Facing Russian aggression with great unity

The Federal Chancellor in England Facing Russian aggression with great unity

Meeting in 10 Downing Street: Prime Minister Johnson welcomed the Federal Chancellor to his official residence in London. The talks focused on the invasion of Ukraine.

The image shows British Prime Minister Johnson and Federal Chancellor Scholz outside the prime minister’s official residence.

The Federal Chancellor paid his first official visit to London.

Photo: Federal Government/Bergmann

The key facts in brief

  • On his visit to London the Federal Chancellor praised the unity shown by the western allies in the face of Russia’s war of aggression. Putin had not reckoned with it, he said.
  • Scholz stressed that Germany was sending a constant supply of weapons to Ukraine in order to boost their defences against the Russian invaders.
  • The Federal Chancellor and the Prime Minister agreed that the governments of their two countries would hold consultations no later than 2023. Meetings of this kind have not been held before.

“The United Kingdom and Germany have long been partners, allies and friends. We will continue to be so, even though our friends decided some time ago that they no longer wished to be part of the European Union,” said Federal Chancellor Olaf Scholz following a meeting with the British Prime Minister Boris Johnson in London on Friday.

Dismay at Russia’s barbaric war

“Over the past days and weeks we have both looked eastwards with dismay and outrage at Russia’s illegal invasion of Ukraine,” Scholz went on, stressing that the war was causing death, unimaginable suffering and terrible devastation to Ukraine.

Scholz expressed his shock at the images this week from Bucha, Mariupol and other areas. “This is a barbaric war that is causing terrible destruction. It is claiming many citizens as its victims.”

Putin responsible for war crimes

The Federal Chancellor stated that killing civilians was a war crime, and that “the Russian President bears the responsibility for these crimes.” Scholz stressed that he and Prime Minister Johnson were absolutely as one in this assessment. He made it clear that: “We also believe that we are in complete agreement with large parts of the global community where law and morality are still accepted as a benchmark.”

Supporting Ukraine’s defences

The Federal Chancellor explained that Germany and the United Kingdom had been very active in providing support for Ukraine over several years, citing Germany’s role as the largest bilateral investor in the civilian sphere since 2014. He also noted that, following Russia’s invasion of Ukraine, Germany had changed the position it had held for decades and was now supplying weapons and military equipment to a war and crisis zone for the first time.

“A constant supply of weapons to Ukraine”

Federal Chancellor Scholz reiterated that: “We are sending a constant supply of weapons to Ukraine,” but he also stressed that efforts should now be made to end the senseless killing as soon as possible. “Again we call on Russia to let its weapons fall silent, to facilitate a ceasefire and to withdraw its troops.” Scholz also called for the urgent creation of humanitarian corridors for refugees. Scholz urged that: “This war must end, and it must end immediately.”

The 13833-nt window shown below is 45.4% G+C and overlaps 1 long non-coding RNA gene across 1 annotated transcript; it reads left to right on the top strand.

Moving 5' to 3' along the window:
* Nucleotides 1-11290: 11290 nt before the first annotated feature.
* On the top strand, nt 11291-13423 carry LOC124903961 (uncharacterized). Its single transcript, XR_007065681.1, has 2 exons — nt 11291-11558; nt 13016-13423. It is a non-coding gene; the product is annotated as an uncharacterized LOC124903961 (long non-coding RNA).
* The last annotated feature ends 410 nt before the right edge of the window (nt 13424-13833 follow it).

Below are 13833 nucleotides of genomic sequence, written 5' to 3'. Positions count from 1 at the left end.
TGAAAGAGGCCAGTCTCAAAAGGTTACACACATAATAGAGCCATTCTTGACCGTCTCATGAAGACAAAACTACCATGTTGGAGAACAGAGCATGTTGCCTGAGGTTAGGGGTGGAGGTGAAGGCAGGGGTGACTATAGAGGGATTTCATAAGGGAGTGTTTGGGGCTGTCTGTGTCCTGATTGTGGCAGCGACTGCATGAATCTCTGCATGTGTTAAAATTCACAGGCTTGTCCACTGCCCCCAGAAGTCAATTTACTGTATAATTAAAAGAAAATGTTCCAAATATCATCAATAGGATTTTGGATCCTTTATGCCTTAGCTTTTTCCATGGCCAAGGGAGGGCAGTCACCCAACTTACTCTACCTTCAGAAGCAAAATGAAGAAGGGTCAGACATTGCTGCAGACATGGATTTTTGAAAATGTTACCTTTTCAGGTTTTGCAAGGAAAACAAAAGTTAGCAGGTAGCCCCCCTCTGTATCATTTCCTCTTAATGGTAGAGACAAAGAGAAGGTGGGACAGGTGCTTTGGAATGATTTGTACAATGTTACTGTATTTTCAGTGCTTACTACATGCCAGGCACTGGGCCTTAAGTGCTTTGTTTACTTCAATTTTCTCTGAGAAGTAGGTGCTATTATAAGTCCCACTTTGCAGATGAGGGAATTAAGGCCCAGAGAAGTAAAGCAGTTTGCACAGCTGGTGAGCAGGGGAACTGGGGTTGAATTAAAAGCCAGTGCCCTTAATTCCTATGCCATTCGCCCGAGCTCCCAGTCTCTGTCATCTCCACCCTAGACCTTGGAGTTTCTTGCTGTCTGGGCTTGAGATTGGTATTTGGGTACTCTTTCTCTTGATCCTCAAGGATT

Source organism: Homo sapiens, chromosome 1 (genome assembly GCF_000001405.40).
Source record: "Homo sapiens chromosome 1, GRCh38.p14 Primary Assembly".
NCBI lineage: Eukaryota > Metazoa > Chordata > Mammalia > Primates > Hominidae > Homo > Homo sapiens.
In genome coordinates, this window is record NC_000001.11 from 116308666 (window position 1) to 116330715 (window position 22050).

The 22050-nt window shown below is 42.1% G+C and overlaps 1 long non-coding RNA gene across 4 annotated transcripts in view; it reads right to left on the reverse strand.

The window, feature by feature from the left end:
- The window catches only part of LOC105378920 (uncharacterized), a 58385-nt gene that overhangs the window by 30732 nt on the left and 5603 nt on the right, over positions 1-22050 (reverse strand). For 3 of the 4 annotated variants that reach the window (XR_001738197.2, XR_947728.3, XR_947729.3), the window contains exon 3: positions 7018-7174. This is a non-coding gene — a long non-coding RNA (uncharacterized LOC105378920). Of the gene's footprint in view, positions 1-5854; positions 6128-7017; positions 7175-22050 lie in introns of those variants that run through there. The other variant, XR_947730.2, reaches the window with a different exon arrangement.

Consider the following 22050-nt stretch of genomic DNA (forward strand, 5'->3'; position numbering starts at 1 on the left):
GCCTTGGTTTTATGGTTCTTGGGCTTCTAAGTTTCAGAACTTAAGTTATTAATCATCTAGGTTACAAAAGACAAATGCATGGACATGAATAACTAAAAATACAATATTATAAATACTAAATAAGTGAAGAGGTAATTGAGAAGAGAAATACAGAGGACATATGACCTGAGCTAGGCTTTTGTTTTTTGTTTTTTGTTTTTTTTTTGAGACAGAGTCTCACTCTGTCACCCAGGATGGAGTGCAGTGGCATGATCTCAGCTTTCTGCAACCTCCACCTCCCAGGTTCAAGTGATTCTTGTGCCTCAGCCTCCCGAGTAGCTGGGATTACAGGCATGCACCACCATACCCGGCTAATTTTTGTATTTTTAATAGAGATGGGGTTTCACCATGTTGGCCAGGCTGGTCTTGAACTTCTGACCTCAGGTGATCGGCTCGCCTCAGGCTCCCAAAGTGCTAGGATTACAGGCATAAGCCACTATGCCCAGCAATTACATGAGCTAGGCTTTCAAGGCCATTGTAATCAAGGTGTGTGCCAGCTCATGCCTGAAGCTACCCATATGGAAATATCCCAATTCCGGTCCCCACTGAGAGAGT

Sanctions: Russia paying a high price

Scholz went on to explain that a key element in the western allies’ strategy was to impose swingeing costs on Russia for its war of aggression, and that the EU, NATO and the G7 had therefore rapidly put sanctions in place against Russia. These sanctions were not only targeted at the Russian financial industry, its central bank and its economy, but also against the circle of powerful figures around the president and oligarchs, he said.

The Federal Chancellor also noted the fifth package of sanctions that had recently been agreed by the EU, which would further extend and sharpen their impact. For Scholz, unity among the western allies was crucial, and Putin had not reckoned with it. “He was sure that we would be divided, but he had to learn that we are united and he will learn that we will remain united.”

Solidarity in supporting refugees

The Federal Chancellor also emphasised his desire to see the same unity in dealing with the effects of the war, including support for the many millions of people who have fled the war. Alongside other EU countries, Germany had already taken in well over 300,000 refugees, Scholz said, adding that, “That is why we are, of course, happy if as many other countries as possible take practical steps to take in refugees, as it is a huge task.”

He went on to stress that no-one could predict the future development of the movement of refugees caused by the war. However, he also reiterated that: “What we can say is this: we will show solidarity and do everything we can to offer help to those who seek sanctuary with us.” Scholz noted the United Kingdom’s intention to make a contribution, as the two leaders had discussed in their meeting.

Plans for meetings between the two governments

In London, the Federal Chancellor announced that Germany and the United Kingdom intended to deepen their bilateral relationship by holding government consultations for the first time in their histories. These would take place no later than the beginning of the coming year, he said.